Visionary Ferran Adria sets the table for the next generation
The ‘philosopher-Einstein of the culinary world,’ brings cooking out of the kitchen and into the research lab.
BY MIA STAINSBY, VANCOUVER SUN MARCH 11, 2014
When the culinary colossus, Ferran Adria closed his groundbreaking restaurant, elBulli, near Barcelona, in 2011, he left admirers wondering ‘Why? What now?’
Adria was in Vancouver Saturday promoting his seven-volume elBulli 2005 to 2011, a massive $625 collection, chronicling elBulli food, with recipes from those years. He explained the why and the what, which hadn’t been clearly answered previously.
The “why” was easy enough to answer. He was pretty much burning out. He and his staff had invented (more appropriate than “created”) 1,846 new dishes.
“For 25 years, we tried to be the vanguard of cuisine. We succeeded for a long time. We could have held on for five more years but eventually, all vanguards must come to an end,” he said, speaking through a translator at the Vancouver Club. “For 25 years, I have been working, working, working, creating, creating, creating, but have had little time to reflect. We live in a society where we work very hard and there is too much information.
“So what was the path forward? We wanted a transformation that would last for a long time. We wanted to leave a legacy for the next generation,” he said. And that is the elBullifoundation, a training and research facility, and exhibition centred on the site of the old restaurant, extending into some park land. (It was granted permission because it would be an educational facility.) He collaborated with smart minds from universities around the world (Harvard, Berkeley, Columbia, MIT) for an interdisciplinary approach and announced that the foundation will have three components: elBulli 1846, elBulli DNA and Bullipedia.
“Some 31 teams worked around the idea of creativity,” he said.
ElBulli 1846 (the number of dishes created at the restaurant and the birth year of Escoffier, another culinary visionary) is an exhibition on the history of cooking; elBulli DNA is an inter-disciplinary cooking lab, hosting 40 people for eight months each year.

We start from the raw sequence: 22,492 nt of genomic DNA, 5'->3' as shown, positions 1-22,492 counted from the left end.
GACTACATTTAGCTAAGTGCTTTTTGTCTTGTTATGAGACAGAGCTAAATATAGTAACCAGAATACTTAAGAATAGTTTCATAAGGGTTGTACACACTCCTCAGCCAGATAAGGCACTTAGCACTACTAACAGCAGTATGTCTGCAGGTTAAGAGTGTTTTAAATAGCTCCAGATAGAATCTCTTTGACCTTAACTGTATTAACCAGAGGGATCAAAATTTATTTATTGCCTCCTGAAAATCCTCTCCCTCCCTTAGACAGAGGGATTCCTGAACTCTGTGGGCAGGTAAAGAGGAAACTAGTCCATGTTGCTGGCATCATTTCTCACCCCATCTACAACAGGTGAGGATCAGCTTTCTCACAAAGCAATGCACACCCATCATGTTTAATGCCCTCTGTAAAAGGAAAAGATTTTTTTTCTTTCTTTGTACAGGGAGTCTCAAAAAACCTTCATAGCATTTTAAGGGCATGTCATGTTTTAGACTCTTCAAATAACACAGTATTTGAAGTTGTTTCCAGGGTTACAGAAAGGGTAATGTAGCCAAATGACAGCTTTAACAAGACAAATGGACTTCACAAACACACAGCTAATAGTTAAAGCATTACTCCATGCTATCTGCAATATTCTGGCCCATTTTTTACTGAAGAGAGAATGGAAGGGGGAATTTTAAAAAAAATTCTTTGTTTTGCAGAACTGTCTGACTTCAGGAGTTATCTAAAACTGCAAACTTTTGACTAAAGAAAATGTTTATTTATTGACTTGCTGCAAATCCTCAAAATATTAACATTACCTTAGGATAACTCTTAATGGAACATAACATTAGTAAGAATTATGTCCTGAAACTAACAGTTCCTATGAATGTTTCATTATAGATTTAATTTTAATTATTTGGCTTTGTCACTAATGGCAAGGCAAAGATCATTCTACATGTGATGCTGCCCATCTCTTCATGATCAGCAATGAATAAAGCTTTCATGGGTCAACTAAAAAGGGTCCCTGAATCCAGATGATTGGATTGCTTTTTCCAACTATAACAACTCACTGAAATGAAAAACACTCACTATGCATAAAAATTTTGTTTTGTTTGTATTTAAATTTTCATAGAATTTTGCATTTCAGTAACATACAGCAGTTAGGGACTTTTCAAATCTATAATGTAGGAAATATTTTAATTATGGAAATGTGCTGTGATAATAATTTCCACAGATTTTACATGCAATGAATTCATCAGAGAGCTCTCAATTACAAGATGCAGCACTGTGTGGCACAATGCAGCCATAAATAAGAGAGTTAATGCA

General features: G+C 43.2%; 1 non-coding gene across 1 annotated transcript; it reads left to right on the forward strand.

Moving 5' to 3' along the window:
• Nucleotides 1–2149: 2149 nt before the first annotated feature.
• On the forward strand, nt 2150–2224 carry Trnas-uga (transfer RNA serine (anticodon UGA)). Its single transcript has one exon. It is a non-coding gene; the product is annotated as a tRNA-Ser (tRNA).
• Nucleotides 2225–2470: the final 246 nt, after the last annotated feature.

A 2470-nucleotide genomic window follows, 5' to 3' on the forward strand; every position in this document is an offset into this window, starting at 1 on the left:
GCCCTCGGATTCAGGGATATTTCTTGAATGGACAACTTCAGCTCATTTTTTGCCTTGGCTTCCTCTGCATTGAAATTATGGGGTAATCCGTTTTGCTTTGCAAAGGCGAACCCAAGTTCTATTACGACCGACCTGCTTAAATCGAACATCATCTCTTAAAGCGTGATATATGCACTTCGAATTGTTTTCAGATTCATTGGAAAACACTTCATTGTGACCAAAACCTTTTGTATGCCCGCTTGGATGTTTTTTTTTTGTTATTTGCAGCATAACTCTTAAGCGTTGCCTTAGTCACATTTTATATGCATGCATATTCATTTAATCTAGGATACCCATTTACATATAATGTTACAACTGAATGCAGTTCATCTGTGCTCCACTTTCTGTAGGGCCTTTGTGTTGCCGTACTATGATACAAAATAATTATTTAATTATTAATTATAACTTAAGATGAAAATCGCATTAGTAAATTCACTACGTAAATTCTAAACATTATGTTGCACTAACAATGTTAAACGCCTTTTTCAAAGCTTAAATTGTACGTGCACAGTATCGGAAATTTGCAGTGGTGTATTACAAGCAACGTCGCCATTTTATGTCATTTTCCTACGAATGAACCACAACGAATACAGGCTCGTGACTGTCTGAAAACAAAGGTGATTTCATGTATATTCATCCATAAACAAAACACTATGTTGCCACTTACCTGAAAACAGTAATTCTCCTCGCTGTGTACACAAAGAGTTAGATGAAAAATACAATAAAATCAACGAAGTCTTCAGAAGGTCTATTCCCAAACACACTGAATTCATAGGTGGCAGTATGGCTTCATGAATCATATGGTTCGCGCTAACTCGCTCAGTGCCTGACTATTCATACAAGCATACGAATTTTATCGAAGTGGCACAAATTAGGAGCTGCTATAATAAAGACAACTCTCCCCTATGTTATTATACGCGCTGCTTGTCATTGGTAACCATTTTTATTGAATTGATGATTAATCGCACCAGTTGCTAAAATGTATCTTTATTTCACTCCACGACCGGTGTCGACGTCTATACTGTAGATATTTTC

“They will be the best in the world,” he said, “chefs, architects, designers, working and studying the creative process, in particular, the cooking process. Cooking will be the medium.” Ideas will be shared on the Internet.
Bullipedia will become the ultimate culinary information tool.
“In May, there will be 80 people working on it,” he said.
They will decode, organize, classify and codify the world of food, creating a map of culinary genomes and taxonomies. It will address concepts taken for granted, like, what is cooking? What is a chef? What is technique? What is the difference between technology and technique? Did cooking start with fire? What about raw food or fermented? he asked.
“Does technique require tools? What about your hands? Is beer a beverage? What if it is used in a stew or ice cream? I spent 33 years as a chef and never asked myself these questions. For me, cooking was cooking. That was it and now everything I believe I have put into question.”
It would be easy to think black truffle ice cream or saffron ice cream were created by a modern chef but, he said, not true.
“They made saffron ice cream in 1768. There’s a cookbook on ice cream in which they were making both,” he said, underlining the importance of culinary history. “You need a dialogue between different voices.”
And interdisciplinary input is crucial for questions like: “Why do we talk about fish in the masculine or feminine in Spanish? Why not in English? They are totally different products. When a female is producing eggs, the quality lowers and the texture changes and we have to understand that.”
And: “It’s important that a tomato be prepared properly but it’s more important to know that it comes from a vine and that we ask why we don’t eat the leaves, roots, stem or flowers and why we do with other plants.
“Maybe you are saying ‘Leave me alone’ and that’s perfectly valid,” he said. The total reboot of how we think about food is really for the next generation.
“When I go to culinary schools, it’s super-easy for (students) to understand. For them, this is easy because they don’t have preconceptions. The whole elBullifoundation is based on this. It’s a level of information and knowledge that will challenge the new generation.”
But, he advises, get the priorities straight.
“The new generation and all generations have to understand, you should not look for success. You have to look for happiness in what you do.”
Organizer Barbara-jo McIntosh, of Books to Cooks, said the star-studded list of Vancouver chefs who heard the lecture were enthralled.
“So many chefs came to me saying how much they learned, how much they wanted to rethink things and how they needed to digest what he’d said. And, of course, they thought he was so generous.
“For me, the lecture was amazing and I love his desire to have us all truly understand food, to learn, to teach and evolve. What a smart philosopher-Einstein for the culinary world.”
*This article was originally published in the March 11, 2014 issue of the Vancouver Sun. The original link to the online version of the article may be found here.